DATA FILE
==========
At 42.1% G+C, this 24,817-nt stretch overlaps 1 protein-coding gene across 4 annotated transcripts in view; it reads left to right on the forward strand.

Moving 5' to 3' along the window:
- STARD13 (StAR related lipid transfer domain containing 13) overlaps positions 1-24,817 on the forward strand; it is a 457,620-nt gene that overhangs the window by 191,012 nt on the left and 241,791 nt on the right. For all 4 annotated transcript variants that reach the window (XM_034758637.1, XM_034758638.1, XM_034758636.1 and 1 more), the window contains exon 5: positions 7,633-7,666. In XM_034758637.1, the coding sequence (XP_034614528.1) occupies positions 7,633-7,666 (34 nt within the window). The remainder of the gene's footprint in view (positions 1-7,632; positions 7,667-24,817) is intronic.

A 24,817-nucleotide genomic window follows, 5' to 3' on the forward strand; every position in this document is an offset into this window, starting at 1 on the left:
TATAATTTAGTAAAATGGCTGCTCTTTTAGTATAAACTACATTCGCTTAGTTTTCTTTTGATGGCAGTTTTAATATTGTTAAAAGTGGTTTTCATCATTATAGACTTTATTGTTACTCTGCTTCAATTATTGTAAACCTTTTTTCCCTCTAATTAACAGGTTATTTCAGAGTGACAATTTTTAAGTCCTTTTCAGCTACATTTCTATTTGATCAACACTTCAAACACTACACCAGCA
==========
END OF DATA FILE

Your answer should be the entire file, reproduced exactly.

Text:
At 42.1% G+C, this 24,817-nt stretch overlaps 1 protein-coding gene across 4 annotated transcripts in view; it reads left to right on the forward strand.

Moving 5' to 3' along the window:
- STARD13 (StAR related lipid transfer domain containing 13) overlaps positions 1-24,817 on the forward strand; it is a 457,620-nt gene that overhangs the window by 191,012 nt on the left and 241,791 nt on the right. For all 4 annotated transcript variants that reach the window (XM_034758637.1, XM_034758638.1, XM_034758636.1 and 1 more), the window contains exon 5: positions 7,633-7,666. In XM_034758637.1, the coding sequence (XP_034614528.1) occupies positions 7,633-7,666 (34 nt within the window). The remainder of the gene's footprint in view (positions 1-7,632; positions 7,667-24,817) is intronic.

A 24,817-nucleotide genomic window follows, 5' to 3' on the forward strand; every position in this document is an offset into this window, starting at 1 on the left:
TATAATTTAGTAAAATGGCTGCTCTTTTAGTATAAACTACATTCGCTTAGTTTTCTTTTGATGGCAGTTTTAATATTGTTAAAAGTGGTTTTCATCATTATAGACTTTATTGTTACTCTGCTTCAATTATTGTAAACCTTTTTTCCCTCTAATTAACAGGTTATTTCAGAGTGACAATTTTTAAGTCCTTTTCAGCTACATTTCTATTTGATCAACACTTCAAACACTACACCAGCA